You know how you can just tell what someone is thinking sometimes? This couple obviously was annoyed by our kid’s antics, he was crying and being a complete brat and you know what? I didn’t care. You could tell they were waiting for us to scoop him up and rush out of the restaurant like most parents but I wasn’t so inclined. I did find myself getting annoyed at the time it took the check to reach our table, but in the mean time I let the Habanero have his fit and tried to sternly tell him he needed to stop acting that way and he had to wait to get up. I’m not really sure what’s up with people these days but it seems like it’s almost expected that when a child is making a scene the parents are supposed to rush their child out of the situation rather than attempt to correct the problem right then and there.
Sure I was embarrassed by how my kid was acting, but I don’t think it’s right for other people to expect me to remove him so as not to disturb their meal. Maybe I’m rude for taking this stance, but I just don’t agree with reactionary parenting. It’s frustrating to be stared at, waiting for your check and having a child in all out tantrum mode but I know that in the future if my kid learns that all he has to do is act bad when he wants to get out of a situation I’ll be shooting myself in the foot. I guess that’s why I don’t understand when I see so many parents reacting to their children this way. I think this must be an American parenting tactic because it seems to fit with why American children require so much attention in comparison to others… or so I’ve read.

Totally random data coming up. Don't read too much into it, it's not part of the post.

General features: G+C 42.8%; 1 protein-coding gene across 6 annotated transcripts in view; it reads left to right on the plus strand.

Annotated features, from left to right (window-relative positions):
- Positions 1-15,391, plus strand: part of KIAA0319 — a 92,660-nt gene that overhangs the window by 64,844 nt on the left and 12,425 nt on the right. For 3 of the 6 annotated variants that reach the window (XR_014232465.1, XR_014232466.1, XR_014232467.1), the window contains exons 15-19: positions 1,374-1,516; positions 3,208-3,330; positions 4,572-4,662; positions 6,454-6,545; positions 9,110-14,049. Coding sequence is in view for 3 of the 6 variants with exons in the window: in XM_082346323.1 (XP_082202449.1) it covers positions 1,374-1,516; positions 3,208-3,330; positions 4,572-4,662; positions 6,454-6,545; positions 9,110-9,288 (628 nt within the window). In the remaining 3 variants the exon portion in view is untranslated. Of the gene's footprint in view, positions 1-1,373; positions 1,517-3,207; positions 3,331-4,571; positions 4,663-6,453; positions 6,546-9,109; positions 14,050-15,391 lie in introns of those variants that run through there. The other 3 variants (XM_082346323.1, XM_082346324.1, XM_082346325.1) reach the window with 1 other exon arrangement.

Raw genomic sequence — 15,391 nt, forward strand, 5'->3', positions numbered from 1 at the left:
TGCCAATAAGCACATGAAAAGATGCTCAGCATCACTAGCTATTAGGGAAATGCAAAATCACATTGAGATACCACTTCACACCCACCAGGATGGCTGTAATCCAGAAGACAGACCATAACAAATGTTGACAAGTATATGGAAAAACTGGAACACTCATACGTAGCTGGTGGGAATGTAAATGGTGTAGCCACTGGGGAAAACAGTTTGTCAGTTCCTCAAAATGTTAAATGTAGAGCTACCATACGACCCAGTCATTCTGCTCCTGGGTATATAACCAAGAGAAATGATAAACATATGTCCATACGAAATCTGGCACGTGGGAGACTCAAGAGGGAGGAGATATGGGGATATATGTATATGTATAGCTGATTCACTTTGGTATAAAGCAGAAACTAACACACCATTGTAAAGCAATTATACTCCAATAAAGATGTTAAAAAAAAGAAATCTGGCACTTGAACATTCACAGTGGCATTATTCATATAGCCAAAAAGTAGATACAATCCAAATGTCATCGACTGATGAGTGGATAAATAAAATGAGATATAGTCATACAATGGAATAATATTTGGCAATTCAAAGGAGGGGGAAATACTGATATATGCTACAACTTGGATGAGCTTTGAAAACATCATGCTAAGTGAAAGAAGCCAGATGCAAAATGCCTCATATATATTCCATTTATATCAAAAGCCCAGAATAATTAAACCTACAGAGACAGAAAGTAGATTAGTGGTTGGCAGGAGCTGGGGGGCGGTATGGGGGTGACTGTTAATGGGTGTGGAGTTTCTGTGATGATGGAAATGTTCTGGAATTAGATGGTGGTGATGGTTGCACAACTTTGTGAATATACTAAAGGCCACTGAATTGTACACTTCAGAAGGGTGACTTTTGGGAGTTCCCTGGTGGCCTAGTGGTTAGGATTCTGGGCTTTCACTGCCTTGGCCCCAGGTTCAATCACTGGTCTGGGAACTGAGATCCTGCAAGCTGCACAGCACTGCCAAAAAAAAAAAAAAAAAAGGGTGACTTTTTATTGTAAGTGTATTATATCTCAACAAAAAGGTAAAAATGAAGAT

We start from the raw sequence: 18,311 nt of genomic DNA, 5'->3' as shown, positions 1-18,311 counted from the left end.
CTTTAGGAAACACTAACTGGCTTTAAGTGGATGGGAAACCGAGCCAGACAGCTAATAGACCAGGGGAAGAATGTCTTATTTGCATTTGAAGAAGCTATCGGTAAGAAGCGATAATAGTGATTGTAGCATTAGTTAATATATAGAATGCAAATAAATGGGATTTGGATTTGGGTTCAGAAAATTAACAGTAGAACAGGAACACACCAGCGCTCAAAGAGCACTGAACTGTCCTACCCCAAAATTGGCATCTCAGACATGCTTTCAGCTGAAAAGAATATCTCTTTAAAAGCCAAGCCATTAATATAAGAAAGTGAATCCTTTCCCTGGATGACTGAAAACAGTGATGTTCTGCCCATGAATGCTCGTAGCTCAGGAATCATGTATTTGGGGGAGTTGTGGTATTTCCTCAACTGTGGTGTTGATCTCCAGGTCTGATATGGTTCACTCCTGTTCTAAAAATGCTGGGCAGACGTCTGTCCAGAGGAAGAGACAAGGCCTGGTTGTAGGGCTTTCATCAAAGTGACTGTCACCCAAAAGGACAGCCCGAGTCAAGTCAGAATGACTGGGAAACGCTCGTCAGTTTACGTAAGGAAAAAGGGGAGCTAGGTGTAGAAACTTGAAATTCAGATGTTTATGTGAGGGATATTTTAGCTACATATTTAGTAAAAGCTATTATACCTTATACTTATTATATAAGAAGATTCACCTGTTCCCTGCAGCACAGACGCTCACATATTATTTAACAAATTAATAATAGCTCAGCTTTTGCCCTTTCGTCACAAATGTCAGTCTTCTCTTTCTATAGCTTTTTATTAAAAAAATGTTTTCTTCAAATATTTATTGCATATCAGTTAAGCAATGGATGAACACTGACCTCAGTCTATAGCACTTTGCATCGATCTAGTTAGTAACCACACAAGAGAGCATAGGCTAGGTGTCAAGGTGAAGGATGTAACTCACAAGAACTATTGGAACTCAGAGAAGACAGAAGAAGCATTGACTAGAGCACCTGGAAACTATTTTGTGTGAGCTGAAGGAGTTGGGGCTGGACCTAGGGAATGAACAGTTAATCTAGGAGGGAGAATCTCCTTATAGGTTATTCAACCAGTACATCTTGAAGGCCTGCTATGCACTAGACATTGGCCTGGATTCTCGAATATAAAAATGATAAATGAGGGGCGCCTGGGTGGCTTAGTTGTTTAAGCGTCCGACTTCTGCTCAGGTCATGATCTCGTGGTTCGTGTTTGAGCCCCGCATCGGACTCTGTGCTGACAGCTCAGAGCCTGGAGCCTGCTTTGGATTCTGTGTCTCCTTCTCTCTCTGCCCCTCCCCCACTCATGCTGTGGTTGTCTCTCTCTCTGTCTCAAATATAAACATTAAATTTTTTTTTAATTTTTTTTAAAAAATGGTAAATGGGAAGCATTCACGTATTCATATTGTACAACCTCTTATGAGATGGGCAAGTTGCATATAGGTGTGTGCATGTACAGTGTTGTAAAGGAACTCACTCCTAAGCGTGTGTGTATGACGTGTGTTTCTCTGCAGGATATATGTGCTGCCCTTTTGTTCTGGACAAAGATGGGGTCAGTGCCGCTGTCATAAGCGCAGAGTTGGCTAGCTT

The little guy is pretty bored in his class these days because all of his friends have been moved to other rooms as they all hit their first birthdays. He’s only got 1 friend left who is a couple months younger than he is. I’ve been told he just doesn’t know what to do with himself. Yesterday his teacher said that he crawled back and forth across the room from one end to the other yelling baby talk about 4 times before he finally stopped. He was so loud they were worried he was going to wake up some of the younger sleeping babies. She said, does he do this at home? Yes. Yes he does, all I could do was laugh. We were told recently that he’s scheduled to move to a new classroom on May 2nd, the Pre-Toddler room, just after his birthday. Coincidentally, this is the same time as Teacher Appreciation Week. I am thinking something like this might be an appropriate parting gift as he moves to another class…
I wanted to post today but I’m having a hard time with the mental clarity to come up with anything that might be worth reading because well, the Habanero decided to wake up about every 30 minutes last night. My husband took care of him from about 11 PM to 3 A.M. at which point he lovingly rolled the kid over to my side of the bed to take care of. Needless to say, I’m going on fumes today and it’s just been “one of those Mondays”.
No rest for the weary I will be spending my evening at my annual volunteer orientation class for a local garden center that I’ve been working at for my 3rd year. So if this post is completely incomprehensible you’ll have to forgive me but here goes.
Every time the Habanero awoke last night he was crying. I don’t know what was going on, but sleep, bottles, and extra blankets – nothing worked. The best part is that he was cranky this morning, but non-the-less in a shouting mood so I spent the entire car ride to daycare/work with him in the back shouting. He wasn’t crying, he was talking very loudly which as you may have guessed can be pretty unnerving when you are going on only a couple of hours of sleep.
The tossing and turning, crowding and uncomfortable positions had me mostly losing hope by about 4:30 A.M. that I would be getting any rest before it was time to get up. So there I laid, pretending to sleep, trying not to move so that the little man would think maybe just maybe he should roll over and try to go back to sleep again himself. No dice. At about 6 A.M. after several hours of trying to fall back asleep I was rudely interrupted in my thoughts about how much it sucks to lose sleep by the Habanero standing on my hair.